I had no plans to recap the best food I ate in 2020. Then I saw a Facebook post written by chef David Utterback, where he featured my best of 2018 list which I wrote when I was still at the World-Herald. I sent Dave a text, and we chatted. He made a good point: “You should document even a shitty year of food.”
So, here we are. And it turns out, my friend Dave was right: I had so many great dining experiences last year, I even surprised myself.
This won’t look like any other annual recap, and that’s ok. It proves yet again that chefs and restaurants and diners, too, persevere. If you missed any of these experiences last year, you can still have almost every single one again this year, hopefully in person post-vaccination.
Without further ado, and in no particular order, my tops of 2020.
The Boiler Room patio
Dinner this summer on The Boiler Room’s patio was one of the more “normal” moments of 2020, in the best possible way. We dined there first in September, and I wrote a review-slash-appreciation of the experience. Looking out my window now at a cold, grey Omaha day, I long for those balmy evenings with finely crafted food and cocktails even more.
The Block 16 SBH burger
It’s hard to believe this very website launched in January 2020. Paul and Jessica Urban helped me celebrate it with a burger made from all the things I love released as a one-day only daily special on my first day running sarahbakerhansen.com.
The last meal I ate in a restaurant
Ok, so maybe my prediction in March that Fizzy’s was going to become the city’s new retro hot spot got delayed a touch. But I’ll say I think it will hold true in 2021. We celebrated my birthday again in December with takeout from Fizzy’s, and the food was just as solid and just as delightfully retro as it was in the spring. You all already know how much I love Nite Owl, and post-pandemic I predict Fizzy’s will be packed.
Matthew’s 40th Birthday Dinner, catered for two by Dante
In May, Matthew turned 40. We had no intention of dining indoors, and few patios were yet open with full service. So Dante Ristorante catered a three-course meal for two, with wine and cocktail pairings, on our building’s rooftop patio. It was not at all what I’d planned (a big party) and the weather was a lot colder than we hoped for, but the seasonal spring meal was fantastic and the evening turned out to be special and memorable in its own way.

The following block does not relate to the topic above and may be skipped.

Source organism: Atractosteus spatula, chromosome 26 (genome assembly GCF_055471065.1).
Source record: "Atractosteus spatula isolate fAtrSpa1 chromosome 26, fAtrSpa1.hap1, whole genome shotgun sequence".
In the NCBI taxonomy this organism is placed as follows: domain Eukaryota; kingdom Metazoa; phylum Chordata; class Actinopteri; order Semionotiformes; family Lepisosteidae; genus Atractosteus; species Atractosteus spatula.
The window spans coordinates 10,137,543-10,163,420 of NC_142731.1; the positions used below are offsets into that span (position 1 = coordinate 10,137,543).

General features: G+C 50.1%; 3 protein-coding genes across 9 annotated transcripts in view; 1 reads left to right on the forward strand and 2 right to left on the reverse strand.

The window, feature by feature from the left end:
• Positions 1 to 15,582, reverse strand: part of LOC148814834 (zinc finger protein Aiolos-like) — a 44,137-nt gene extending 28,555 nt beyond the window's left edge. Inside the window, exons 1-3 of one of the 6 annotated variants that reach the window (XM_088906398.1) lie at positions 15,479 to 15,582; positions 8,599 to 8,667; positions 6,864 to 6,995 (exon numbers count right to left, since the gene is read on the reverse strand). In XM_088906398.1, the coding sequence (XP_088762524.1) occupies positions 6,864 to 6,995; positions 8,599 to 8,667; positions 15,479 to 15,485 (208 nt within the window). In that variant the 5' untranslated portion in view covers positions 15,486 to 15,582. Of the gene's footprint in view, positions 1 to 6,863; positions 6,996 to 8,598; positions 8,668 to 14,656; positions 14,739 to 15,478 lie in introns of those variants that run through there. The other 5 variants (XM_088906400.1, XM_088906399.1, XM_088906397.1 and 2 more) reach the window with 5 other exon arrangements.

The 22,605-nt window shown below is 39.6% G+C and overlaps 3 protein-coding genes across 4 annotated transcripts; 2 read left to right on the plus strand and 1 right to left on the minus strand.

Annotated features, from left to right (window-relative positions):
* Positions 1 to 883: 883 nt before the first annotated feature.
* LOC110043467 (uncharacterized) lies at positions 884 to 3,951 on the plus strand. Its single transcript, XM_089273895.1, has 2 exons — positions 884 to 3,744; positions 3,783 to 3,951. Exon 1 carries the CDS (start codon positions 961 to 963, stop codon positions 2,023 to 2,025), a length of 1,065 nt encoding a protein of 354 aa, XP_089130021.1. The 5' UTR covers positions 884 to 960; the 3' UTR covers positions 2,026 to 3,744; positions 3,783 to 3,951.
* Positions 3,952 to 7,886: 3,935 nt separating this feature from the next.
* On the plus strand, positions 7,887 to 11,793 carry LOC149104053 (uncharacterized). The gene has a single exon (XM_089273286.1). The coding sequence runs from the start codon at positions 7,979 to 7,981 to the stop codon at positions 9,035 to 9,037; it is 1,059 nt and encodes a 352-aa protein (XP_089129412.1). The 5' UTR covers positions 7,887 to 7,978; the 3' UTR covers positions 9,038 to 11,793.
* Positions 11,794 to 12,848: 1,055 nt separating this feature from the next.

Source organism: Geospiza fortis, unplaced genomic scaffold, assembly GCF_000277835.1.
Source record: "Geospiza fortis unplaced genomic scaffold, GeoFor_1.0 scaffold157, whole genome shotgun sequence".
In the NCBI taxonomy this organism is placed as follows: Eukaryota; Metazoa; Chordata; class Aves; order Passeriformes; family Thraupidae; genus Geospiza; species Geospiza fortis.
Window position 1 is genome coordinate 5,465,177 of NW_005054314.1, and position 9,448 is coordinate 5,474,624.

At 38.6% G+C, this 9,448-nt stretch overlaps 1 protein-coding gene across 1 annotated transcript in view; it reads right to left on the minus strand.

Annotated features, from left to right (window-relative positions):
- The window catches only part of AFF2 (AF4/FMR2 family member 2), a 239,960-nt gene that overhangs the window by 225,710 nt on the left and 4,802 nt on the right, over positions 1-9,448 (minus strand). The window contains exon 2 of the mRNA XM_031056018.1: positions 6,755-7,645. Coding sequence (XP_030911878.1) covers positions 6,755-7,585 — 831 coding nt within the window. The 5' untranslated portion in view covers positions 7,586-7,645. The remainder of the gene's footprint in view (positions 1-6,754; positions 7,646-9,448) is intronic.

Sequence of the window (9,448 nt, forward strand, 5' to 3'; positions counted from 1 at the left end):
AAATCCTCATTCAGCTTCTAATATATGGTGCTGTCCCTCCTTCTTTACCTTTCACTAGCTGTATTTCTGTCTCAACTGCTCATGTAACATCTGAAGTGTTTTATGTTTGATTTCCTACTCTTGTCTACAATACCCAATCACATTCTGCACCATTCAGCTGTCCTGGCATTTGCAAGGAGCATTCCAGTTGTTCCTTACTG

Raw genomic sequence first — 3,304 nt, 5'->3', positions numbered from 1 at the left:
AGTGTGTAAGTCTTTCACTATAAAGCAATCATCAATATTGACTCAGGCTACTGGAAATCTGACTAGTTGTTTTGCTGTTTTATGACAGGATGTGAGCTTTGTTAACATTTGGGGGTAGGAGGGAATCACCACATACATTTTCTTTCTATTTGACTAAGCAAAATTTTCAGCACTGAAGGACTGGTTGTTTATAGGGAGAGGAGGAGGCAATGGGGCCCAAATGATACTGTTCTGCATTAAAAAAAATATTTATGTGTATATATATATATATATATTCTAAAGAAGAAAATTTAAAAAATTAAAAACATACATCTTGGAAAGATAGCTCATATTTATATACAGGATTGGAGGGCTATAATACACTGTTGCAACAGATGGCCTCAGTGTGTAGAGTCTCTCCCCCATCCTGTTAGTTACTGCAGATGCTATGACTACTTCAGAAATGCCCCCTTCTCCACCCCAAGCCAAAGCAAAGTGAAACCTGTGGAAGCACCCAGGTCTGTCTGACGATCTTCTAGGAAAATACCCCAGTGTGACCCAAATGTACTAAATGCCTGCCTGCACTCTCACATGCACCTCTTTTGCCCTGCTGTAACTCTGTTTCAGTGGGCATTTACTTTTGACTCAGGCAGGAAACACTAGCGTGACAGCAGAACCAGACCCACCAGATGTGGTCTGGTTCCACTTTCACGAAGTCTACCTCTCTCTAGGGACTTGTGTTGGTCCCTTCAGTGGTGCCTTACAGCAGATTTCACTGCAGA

I promise this at-home omakase experience would have been on the list regardless of the inspiration, because it was just that fun. David Utterback did a limited run of “homakase” at the beginning of covid times, until he ran into supply chain issues and stopped. Nothing can replace an in-person omakase experience at his restaurant (or even a meal seated across from him at the Benson sushi bar.) But this was fun and unusual and certainly delicious. His move to include a YouTube video with the sushi to explain each bite “in person” felt creative and personal. If he offered it again now, I’d certainly be one of the first to sign on. And I can’t wait for in person sushi later in 2021.
Most used cookbook: Perfectly Golden
The pandemic did funny things to my kitchen habits. In January, I had no idea by the end of the year I’d be baking sourdough boules, sandwich loaves, sweetbreads, making my own English muffins, homemade pie crust, fruit crumbles and eventually trying my hand at holiday cookies and fancy breads.
The confidence to do almost all of that came from one book, “Perfectly Golden,” and one woman, Lincoln business owner and baker Angela Garbacz, of Goldenrod Pastries. I can’t tell you how many questions she answered throughout the year about desserts and pastry. How she walked me through going off script in my first bread recipe, or how she told me I could definitely make the savory vegan babka recipe she had in Food & Wine.
I wrote a story about Angela’s business during the pandemic for the Nebraska Alumni magazine, and our conversation was one of the best I had with any chef during the year.
If you don’t already have Angela’s book, please get it. It’s wonderful. I’ll be taking her out for dinner post-vaccine as I definitely owe her several cocktails for all the unofficial baking classes.
The Nice Rollz experience
The first thing I tried from Nice Rollz — the creative Korean pop-up with a home inside the Little Bohemia Archetype Coffee — was the spicy bulgogi burger, which landed firmly in my top three burgers of the year. I haven’t even had a chance to recap their delicious weekend breakfast items, which include a sweet-savory Korean egg bread and fast-food inspired breakfast sandwiches with a fun high-end twist, often including house made ingredients and fun flavor combinations.
Nice Rollz has a pop-up in the coming weeks with charcuterie master Bryce Coulton; don’t worry, I signed up to try everything on the menu. It’s firmly in place to be one of my favorites of 2021, too.
Thanks for keeping the SBH magic alive.
Can’t wait to get back to restaurants.
When is the nice rolls pop up and where? Would love to go
Hi Susie! It is at the Archetype Coffee on South 13th street in Little Bohemia. They do breakfast on Friday and Saturday mornings. For their dinner pop ups or other events, your best bet is to follow them on Instagram, at https://www.instagram.com/nicerollz/.
I so, so appreciate you and your musings on the food scene. 😍
How do we find out about these pop up dining experiences?
Hi Michele! I strongly suggest following the ones you are interested in trying on Instagram or Facebook. The announcements usually all come through social media channels.